You might have heard a rumor that the EPA was planning on what some call a massive power grab by redefining its jurisdiction over America's wetlands. In case it has gotten by your strict attention, here is what the National Cattlemen’s Beef Association says about the proposed WOTUS reg:

"The Environmental Protection Agency (EPA) and the U.S. Army Corps of Engineers (Corps) recently proposed an expansion of their federal authority over “waters of the U.S.” The agencies have proposed to redefine the definition of “Waters of the United States,” and that new definition would require cattle ranchers to get the permission of the federal government anytime they needed to expand, do maintenance, or perform routine activities like driving a tractor through a pasture.

Almost all activities on our open land will now touch a “water of the United States” under the expanded definition. Many cattle operations will be required to get Sec. 402 NPDES permits, Sec. 404 Dredge and Fill permits, or Sec. 311 Spill Prevention Control and Countermeasure (SPCC) spill plans. The expansion flies in the face of the U.S. Constitution, the plain language of the Clean Water Act, and Congressional intent and is therefore illegal. Tell the agency that the agencies have stepped over the line and the proposed rule should NOT be finalized."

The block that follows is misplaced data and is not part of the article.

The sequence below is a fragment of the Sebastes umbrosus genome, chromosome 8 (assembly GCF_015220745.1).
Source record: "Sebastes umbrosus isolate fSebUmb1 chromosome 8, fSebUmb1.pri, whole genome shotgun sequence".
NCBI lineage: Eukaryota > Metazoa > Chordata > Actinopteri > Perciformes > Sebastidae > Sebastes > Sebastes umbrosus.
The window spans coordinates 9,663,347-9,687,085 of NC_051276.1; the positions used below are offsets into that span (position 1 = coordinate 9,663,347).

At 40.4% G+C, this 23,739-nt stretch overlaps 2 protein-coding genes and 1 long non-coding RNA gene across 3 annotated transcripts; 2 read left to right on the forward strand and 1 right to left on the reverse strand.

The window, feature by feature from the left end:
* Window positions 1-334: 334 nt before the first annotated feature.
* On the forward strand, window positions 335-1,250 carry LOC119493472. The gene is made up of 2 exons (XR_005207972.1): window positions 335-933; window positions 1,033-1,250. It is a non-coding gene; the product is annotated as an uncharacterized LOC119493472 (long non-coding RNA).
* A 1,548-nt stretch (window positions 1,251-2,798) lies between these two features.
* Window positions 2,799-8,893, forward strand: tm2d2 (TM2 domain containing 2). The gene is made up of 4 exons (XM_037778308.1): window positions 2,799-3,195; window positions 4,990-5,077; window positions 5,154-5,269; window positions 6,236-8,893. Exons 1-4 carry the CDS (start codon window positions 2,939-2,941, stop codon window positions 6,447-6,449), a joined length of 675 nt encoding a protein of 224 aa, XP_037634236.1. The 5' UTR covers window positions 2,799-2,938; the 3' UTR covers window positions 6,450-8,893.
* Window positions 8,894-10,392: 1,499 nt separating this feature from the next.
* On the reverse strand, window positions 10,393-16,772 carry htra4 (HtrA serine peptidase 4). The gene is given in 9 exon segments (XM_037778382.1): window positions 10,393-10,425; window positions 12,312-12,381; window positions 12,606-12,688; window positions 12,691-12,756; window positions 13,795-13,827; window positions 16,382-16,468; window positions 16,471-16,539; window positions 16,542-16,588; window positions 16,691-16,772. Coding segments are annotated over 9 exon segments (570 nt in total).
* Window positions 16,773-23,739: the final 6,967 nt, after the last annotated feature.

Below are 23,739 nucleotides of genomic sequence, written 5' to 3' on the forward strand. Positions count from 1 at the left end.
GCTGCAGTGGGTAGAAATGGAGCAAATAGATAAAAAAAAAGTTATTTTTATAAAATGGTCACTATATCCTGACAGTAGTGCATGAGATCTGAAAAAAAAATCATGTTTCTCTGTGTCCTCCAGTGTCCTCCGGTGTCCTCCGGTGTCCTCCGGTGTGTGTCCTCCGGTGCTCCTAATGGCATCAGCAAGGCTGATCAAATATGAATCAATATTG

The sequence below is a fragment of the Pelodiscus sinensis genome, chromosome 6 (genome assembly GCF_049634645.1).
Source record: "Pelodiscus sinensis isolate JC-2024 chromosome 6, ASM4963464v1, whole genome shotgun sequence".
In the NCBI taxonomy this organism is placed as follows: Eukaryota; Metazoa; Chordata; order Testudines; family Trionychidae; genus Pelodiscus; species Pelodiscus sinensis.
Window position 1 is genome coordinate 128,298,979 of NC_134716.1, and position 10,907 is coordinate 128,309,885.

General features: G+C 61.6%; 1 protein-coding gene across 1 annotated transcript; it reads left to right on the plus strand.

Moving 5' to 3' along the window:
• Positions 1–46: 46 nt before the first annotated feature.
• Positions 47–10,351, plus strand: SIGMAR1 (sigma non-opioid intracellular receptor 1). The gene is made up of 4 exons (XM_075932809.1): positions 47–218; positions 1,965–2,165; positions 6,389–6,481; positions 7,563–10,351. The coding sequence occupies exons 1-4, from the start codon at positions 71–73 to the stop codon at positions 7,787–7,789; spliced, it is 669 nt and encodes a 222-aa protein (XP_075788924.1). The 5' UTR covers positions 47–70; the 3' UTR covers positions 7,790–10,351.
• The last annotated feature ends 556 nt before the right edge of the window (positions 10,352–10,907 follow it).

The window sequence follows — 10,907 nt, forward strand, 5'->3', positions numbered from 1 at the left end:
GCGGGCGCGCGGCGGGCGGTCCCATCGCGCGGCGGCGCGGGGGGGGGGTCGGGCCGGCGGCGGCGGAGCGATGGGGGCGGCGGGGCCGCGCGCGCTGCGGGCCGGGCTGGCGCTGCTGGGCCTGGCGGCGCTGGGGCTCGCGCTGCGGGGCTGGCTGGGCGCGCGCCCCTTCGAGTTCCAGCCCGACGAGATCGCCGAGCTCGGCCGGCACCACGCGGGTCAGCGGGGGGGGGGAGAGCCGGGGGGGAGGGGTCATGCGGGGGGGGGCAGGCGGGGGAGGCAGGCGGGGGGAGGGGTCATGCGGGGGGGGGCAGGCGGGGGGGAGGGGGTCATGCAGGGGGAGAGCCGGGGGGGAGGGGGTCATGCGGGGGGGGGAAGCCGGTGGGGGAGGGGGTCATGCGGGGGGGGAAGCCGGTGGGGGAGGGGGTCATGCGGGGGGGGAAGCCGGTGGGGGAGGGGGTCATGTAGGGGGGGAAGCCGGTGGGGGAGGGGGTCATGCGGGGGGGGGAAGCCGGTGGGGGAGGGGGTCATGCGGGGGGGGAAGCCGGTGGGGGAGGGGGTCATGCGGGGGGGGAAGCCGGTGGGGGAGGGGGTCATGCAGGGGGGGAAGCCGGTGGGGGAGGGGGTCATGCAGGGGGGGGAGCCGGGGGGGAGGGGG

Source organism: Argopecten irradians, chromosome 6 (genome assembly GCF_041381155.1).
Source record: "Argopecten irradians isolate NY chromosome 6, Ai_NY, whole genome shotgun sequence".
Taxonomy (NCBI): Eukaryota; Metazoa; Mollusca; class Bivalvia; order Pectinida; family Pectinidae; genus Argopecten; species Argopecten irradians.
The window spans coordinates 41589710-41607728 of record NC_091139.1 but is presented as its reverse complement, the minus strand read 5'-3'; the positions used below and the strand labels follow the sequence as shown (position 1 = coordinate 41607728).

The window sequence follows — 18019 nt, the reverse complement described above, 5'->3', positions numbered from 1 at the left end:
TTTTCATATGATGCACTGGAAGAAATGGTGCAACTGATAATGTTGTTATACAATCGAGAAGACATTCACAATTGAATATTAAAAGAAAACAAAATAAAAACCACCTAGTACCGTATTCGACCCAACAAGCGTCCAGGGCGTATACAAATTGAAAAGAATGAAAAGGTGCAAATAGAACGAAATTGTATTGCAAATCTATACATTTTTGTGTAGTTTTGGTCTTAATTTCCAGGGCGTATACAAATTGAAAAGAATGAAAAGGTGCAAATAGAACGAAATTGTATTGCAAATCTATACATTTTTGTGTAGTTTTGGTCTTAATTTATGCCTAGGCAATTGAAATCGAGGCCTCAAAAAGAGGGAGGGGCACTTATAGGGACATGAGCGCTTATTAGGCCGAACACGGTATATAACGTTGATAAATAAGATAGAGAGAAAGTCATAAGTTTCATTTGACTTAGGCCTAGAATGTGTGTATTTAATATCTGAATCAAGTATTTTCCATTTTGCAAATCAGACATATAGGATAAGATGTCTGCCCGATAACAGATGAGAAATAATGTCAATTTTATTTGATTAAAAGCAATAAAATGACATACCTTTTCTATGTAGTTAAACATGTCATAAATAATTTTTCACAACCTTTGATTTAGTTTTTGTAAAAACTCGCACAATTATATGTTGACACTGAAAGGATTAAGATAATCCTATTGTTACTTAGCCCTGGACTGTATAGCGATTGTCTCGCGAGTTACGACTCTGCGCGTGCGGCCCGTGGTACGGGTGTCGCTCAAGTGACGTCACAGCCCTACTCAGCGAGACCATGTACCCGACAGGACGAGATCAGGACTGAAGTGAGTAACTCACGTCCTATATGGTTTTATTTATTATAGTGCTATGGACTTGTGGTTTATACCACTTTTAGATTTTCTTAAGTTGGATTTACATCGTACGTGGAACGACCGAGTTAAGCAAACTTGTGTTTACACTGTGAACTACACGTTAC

By the way, you should tell them before the comment period ends on November 14. The easiest way to make your position known – pro or con – is by going to this NCBA page and filling out the form. You'll find it here:

EPA says their proposed rule is grossly misunderstood. Exclusions and exemptions for the usual agricultural practices, like walking cows across rain dampened pastures, will not change, they say. According to their web site, the proposal reduces regulation of ditches 'because for the first time it would exclude ditches that are constructed through dry lands and don’t have water year-round.' 

And more from the EPA: 'The proposed rule does not change the exemption for farm ponds that has been in place for decades. It would for the first time specifically exclude stock watering and irrigation ponds constructed in dry lands. The proposed rule specifically excludes groundwater and does not expand to include puddles and water on driveways and playgrounds.'

Liz Purchia, EPA spokeswoman, said, “Our proposal will ensure that the thousands of businesses across the country, ranging from hunting and fishing to the high tech sector, continue to have access to clean water that they depend on. When we protect waterways, we free up businesses and communities to invest their dollars on other resources rather than cleaning up polluted waterways." 

Regardless of the EPA's attempts at clarification, lots of cattle industry groups and ag state leaders are still disbelievers. Here is how some of them are expressing their doubts:

Mike Deering, Executive Vice President of the Missouri Cattlemen's Association
"The agencies' proposal throws private property rights to the curb and clearly violates Supreme Court precedent by subjecting nearly all water to scientifically unfounded regulation," said Deering. "The intentional use of very broad and vague language in this proposal makes clear that the government's intent is to subject landowners to limitless regulation. This nonsense cannot possibly be supported by the Clean Water Act or the U.S. Constitution.